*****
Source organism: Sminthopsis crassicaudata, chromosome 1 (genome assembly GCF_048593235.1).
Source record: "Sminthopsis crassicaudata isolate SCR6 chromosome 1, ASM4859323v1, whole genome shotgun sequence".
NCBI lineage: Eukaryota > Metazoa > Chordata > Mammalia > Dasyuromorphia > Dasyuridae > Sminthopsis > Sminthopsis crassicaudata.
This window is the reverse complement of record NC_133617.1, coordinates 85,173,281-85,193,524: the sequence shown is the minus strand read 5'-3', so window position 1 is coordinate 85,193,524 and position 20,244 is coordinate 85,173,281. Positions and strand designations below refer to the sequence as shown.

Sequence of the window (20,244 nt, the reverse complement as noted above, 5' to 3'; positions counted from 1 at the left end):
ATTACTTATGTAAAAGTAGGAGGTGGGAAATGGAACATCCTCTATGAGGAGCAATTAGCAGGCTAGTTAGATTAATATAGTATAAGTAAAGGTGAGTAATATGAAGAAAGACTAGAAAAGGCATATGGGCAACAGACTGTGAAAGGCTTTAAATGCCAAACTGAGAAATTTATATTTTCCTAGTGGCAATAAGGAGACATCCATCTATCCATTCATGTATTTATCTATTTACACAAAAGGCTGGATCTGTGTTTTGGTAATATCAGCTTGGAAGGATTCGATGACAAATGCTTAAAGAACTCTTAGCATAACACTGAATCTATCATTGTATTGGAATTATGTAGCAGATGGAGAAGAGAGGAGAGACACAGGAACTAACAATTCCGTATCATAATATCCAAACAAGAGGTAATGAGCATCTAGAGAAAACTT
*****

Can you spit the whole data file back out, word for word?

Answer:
Source organism: Sminthopsis crassicaudata, chromosome 1 (genome assembly GCF_048593235.1).
Source record: "Sminthopsis crassicaudata isolate SCR6 chromosome 1, ASM4859323v1, whole genome shotgun sequence".
NCBI lineage: Eukaryota > Metazoa > Chordata > Mammalia > Dasyuromorphia > Dasyuridae > Sminthopsis > Sminthopsis crassicaudata.
This window is the reverse complement of record NC_133617.1, coordinates 85,173,281-85,193,524: the sequence shown is the minus strand read 5'-3', so window position 1 is coordinate 85,193,524 and position 20,244 is coordinate 85,173,281. Positions and strand designations below refer to the sequence as shown.

Sequence of the window (20,244 nt, the reverse complement as noted above, 5' to 3'; positions counted from 1 at the left end):
ATTACTTATGTAAAAGTAGGAGGTGGGAAATGGAACATCCTCTATGAGGAGCAATTAGCAGGCTAGTTAGATTAATATAGTATAAGTAAAGGTGAGTAATATGAAGAAAGACTAGAAAAGGCATATGGGCAACAGACTGTGAAAGGCTTTAAATGCCAAACTGAGAAATTTATATTTTCCTAGTGGCAATAAGGAGACATCCATCTATCCATTCATGTATTTATCTATTTACACAAAAGGCTGGATCTGTGTTTTGGTAATATCAGCTTGGAAGGATTCGATGACAAATGCTTAAAGAACTCTTAGCATAACACTGAATCTATCATTGTATTGGAATTATGTAGCAGATGGAGAAGAGAGGAGAGACACAGGAACTAACAATTCCGTATCATAATATCCAAACAAGAGGTAATGAGCATCTAGAGAAAACTT